If you filed for bankruptcy protection because your limited liability company couldn’t pay all its debts, you’ll feel a sense of relief when the bankruptcy proceeding is finally over.
But while a bankruptcy liquidates your LLCs assets and resolves its debts, it does not end your LLC’s existence. Even though it’s not doing business anymore, the LLC is still a legal entity until you take steps to formally dissolve it.
How Does Bankruptcy Work?
In a Chapter 7 business bankruptcy, the LLCs assets are sold and used to pay the LLC’s creditors. After the bankruptcy, the LLC’s remaining debts are wiped out and the LLC is no longer in business. The LLCs owners are generally not responsible for the LLCs debts.
Sometimes, however, an LLC owner signed a personal guarantee that makes the owner personally responsible for a business debt. Banks, landlords and other creditors commonly require personal guarantees when a business is new and has few assets. LLC owners who have signed personal guarantees may have to file personal bankruptcy to relieve them of responsibility for these business debts.
Sometimes a business bankruptcy is the best way to resolve an LLC’s financial troubles. If the LLC does not have any assets but the owner has signed a personal guarantee, a personal bankruptcy may be best. And sometimes it’s necessary to file both.
Why Formally Dissolve an LLC After Bankruptcy?
In the eyes of the state where an LLC was formed, the LLC continues to exist until it has been dissolved. That means that, depending on the state, the LLC may be expected to file annual reports, pay fees and pay minimum taxes.
If an LLC neglects to do these things, it can be subject to fines and penalties.
Dissolving an LLC allows it to avoid these requirements, fees, fines and taxes. It also places any remaining creditors on notice that the LLC can no longer incur business debts.
Disposing of Business Assets After a Personal Bankruptcy
If you filed a personal bankruptcy because you personally guaranteed business debts, but you did not also file a business bankruptcy, you will need to dispose of any remaining business assets before formally closing an LLC after bankruptcy. Tangible assets such as equipment and fixtures can be sold and the proceeds used to pay outstanding taxes and other debts.
How to Dissolve an LLC
Each state has its own rules and procedures for dissolving an LLC in that state. In general, however, you must complete the following steps:
The LLC’s members must approve the dissolution. The LLC’s operating agreement or other organizing document may specify a procedure for meeting and voting on a plan of dissolution. If not, you should follow the procedure outlined in the laws of the state where the LLC was formed. The members’ approval should be documented in a resolution and kept with the LLC’s records.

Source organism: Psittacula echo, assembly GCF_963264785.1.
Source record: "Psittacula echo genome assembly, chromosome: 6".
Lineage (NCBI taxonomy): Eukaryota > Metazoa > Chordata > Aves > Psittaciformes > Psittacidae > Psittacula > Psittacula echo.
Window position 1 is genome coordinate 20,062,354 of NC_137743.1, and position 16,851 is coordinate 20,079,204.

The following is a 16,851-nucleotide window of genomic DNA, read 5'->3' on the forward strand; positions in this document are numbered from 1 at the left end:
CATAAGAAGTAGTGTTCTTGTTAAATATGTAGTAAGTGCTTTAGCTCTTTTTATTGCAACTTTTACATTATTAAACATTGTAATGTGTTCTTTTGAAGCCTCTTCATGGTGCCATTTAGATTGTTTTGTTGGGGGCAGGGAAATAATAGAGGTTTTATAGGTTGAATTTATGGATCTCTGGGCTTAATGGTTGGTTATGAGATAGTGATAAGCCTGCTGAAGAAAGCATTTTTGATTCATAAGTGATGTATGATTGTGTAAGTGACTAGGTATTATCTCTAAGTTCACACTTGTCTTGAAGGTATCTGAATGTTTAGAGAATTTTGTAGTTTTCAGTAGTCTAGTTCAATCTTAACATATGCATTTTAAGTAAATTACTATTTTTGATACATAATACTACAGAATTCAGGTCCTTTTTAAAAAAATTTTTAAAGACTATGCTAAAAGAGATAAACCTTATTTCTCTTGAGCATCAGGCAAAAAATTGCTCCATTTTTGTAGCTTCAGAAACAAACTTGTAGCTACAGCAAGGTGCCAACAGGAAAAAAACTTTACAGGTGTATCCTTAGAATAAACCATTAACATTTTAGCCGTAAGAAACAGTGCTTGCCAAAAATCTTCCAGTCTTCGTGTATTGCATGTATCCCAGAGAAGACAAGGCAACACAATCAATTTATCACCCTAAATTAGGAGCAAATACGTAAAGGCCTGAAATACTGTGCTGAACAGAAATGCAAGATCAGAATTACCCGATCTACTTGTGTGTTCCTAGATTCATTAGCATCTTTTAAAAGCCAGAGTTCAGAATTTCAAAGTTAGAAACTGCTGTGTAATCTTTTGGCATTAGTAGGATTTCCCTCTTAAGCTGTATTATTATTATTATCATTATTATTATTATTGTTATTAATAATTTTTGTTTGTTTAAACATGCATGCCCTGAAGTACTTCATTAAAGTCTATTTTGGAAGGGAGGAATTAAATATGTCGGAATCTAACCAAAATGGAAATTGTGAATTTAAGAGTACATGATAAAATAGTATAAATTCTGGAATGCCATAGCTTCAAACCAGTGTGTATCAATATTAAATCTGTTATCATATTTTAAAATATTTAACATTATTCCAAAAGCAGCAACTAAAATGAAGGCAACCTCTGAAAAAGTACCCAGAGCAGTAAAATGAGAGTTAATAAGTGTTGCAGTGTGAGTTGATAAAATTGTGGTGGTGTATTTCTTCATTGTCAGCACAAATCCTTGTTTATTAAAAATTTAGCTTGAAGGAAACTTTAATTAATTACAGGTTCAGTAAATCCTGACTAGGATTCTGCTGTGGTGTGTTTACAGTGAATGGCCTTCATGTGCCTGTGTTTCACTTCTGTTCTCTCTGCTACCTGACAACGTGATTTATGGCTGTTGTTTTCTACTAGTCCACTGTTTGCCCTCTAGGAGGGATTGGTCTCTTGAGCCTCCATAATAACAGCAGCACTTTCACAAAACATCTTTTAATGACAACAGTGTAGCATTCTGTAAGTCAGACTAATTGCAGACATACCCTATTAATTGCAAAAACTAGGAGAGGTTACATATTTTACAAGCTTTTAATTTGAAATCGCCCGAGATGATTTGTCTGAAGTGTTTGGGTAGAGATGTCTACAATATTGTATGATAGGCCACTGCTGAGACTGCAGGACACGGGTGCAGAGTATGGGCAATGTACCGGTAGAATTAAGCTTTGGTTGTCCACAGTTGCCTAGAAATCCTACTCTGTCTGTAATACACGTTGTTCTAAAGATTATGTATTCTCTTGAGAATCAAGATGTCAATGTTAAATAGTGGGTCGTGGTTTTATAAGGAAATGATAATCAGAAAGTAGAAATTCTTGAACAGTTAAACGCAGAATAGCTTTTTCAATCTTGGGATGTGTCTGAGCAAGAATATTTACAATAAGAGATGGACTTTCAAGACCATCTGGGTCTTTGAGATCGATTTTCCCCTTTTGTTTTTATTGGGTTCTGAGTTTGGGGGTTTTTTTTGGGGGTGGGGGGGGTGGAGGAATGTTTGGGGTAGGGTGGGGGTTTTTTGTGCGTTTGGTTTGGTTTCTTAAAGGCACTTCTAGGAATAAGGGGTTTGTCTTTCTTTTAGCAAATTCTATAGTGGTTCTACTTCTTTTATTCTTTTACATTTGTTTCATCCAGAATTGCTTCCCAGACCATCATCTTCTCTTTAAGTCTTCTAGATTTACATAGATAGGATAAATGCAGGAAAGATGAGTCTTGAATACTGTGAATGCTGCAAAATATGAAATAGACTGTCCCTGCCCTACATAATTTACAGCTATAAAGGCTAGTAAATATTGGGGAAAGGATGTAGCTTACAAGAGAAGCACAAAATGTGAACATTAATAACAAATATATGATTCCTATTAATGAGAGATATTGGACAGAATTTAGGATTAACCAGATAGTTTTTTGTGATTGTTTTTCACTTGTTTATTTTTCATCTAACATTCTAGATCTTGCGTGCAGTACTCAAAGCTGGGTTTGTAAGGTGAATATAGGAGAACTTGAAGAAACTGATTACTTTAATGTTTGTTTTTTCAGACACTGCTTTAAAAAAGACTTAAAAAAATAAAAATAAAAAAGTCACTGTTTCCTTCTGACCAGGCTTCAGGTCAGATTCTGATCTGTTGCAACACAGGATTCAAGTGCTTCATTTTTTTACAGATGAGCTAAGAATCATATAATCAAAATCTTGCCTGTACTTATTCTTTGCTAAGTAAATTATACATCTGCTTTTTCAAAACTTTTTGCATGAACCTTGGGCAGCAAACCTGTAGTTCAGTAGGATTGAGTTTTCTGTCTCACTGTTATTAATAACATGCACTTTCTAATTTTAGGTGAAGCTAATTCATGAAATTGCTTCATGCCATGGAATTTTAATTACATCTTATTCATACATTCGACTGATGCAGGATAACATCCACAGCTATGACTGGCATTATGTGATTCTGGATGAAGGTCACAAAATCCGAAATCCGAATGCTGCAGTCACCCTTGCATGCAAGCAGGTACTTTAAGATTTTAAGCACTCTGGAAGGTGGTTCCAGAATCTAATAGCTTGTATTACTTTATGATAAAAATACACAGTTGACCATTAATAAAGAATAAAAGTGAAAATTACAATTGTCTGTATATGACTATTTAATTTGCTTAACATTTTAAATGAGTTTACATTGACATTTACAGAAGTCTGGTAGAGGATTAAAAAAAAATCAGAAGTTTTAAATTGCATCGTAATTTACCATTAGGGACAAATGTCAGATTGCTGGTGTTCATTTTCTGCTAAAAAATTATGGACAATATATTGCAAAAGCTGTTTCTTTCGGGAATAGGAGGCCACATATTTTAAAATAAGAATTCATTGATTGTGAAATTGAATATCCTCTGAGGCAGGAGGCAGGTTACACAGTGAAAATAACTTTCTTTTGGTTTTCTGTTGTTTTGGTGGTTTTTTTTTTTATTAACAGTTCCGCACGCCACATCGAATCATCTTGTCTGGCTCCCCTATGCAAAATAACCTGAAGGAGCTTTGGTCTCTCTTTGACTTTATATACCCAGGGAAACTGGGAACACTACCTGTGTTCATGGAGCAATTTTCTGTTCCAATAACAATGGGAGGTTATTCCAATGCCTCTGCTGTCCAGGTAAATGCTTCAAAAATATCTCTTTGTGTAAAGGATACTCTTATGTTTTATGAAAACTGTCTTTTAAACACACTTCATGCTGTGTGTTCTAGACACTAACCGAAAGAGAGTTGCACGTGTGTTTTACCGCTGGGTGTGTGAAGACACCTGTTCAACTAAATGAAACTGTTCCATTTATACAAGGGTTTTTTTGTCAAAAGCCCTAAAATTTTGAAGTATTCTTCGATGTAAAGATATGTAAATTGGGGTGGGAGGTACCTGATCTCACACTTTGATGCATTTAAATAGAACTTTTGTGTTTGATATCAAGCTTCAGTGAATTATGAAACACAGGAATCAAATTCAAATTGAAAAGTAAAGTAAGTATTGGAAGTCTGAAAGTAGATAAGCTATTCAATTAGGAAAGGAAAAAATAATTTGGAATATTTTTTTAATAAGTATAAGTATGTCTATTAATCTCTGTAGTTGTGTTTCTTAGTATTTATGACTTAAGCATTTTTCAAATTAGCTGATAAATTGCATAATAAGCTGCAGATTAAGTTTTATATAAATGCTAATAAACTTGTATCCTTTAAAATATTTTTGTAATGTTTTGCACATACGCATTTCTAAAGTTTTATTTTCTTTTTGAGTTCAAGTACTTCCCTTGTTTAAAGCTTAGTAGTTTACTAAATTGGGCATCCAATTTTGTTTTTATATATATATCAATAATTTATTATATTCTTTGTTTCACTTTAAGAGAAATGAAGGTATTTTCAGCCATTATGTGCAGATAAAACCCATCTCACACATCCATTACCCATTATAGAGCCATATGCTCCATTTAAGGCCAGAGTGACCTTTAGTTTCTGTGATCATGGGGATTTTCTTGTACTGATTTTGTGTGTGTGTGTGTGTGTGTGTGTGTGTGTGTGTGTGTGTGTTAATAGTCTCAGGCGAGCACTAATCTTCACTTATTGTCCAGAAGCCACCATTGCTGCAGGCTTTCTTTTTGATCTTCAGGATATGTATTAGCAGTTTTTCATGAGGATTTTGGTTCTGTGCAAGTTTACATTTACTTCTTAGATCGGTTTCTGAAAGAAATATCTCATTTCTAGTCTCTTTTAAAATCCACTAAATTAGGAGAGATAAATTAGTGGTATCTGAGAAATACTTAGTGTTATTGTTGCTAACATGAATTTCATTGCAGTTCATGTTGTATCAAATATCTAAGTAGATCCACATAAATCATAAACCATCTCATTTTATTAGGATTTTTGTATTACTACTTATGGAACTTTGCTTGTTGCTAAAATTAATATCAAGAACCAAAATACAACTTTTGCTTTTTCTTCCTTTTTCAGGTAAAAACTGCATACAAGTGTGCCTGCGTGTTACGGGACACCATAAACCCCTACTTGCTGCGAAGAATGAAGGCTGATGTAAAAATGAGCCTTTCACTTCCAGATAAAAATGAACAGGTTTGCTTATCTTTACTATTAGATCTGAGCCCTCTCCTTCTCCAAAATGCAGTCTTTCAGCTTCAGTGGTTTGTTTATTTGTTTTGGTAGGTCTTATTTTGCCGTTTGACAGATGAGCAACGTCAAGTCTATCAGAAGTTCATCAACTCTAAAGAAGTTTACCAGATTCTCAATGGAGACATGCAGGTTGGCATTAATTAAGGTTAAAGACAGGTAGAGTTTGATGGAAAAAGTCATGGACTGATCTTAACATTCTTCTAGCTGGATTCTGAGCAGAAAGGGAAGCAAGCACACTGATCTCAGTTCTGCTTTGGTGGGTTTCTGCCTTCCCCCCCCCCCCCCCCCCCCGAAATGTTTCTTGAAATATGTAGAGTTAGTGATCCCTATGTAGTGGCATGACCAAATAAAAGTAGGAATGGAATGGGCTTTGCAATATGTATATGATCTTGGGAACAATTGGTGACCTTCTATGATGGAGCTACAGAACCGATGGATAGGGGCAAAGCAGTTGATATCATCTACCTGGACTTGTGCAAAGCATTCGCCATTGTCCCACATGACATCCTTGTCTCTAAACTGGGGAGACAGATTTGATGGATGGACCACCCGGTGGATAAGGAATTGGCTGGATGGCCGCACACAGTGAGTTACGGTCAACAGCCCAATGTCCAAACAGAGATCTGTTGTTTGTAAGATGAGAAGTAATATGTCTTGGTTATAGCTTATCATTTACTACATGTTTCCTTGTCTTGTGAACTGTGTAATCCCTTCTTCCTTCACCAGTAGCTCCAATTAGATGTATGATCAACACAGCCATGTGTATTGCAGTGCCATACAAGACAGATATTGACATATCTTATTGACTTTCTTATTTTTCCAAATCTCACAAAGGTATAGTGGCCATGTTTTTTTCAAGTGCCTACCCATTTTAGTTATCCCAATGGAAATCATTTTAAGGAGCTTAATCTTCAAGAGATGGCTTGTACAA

Once the dissolution is approved, dissolution documents must be filed with the state in which the LLC was formed. Each state has its own forms and procedures for dissolution. Dissolution documents are filed with the Secretary of State or other state agency that maintains business records.
In some states, an LLC cannot be dissolved until it obtains a certification from state taxing authorities stating that it is current on all its taxes. Even if this is not required, you should be sure your LLC has paid all its state taxes.
If the LLC has any remaining creditors that were not included in the bankruptcy, they should be notified of the dissolution. This is a requirement in some states.
If the LLC is also registered to do business in other states, dissolution or cancellation documents should be filed in every state where the LLC is registered to do business.
Other Steps to Take
LLC owners should notify the Internal Revenue Service that the business has been closed and ask the IRS to close the LLCs Employer Identification Number (EIN) account. The IRS has a guide to other tax-related steps you should take if you are closing a business.
When you formed your LLC, you were required to appoint someone to act as registered agent to receive lawsuits and other official documents on the LLC’s behalf. If you designated someone outside the company as registered agent, you should notify the agent of the LLC bankruptcy and dissolution. You should also notify agents in any other states where the LLC is registered to do business.
If your LLC holds any business licenses, you should notify the licensing authorities and find out how to cancel or surrender the license.
Closing an LLC after bankruptcy is a difficult decision, but there are resources to help business owners make the transition as smooth as possible. Once the process of filing business bankruptcy is complete, business owners are relieved from debt and given an opportunity for a fresh start.
Need help dissolving your corporation or LLC? Learn more about LLC dissolutions.
This portion of the site is for informational purposes only. The content is not legal advice. The statements and opinions are the expression of author, not LegalZoom, and have not been evaluated by LegalZoom for accuracy, completeness, or changes in the law.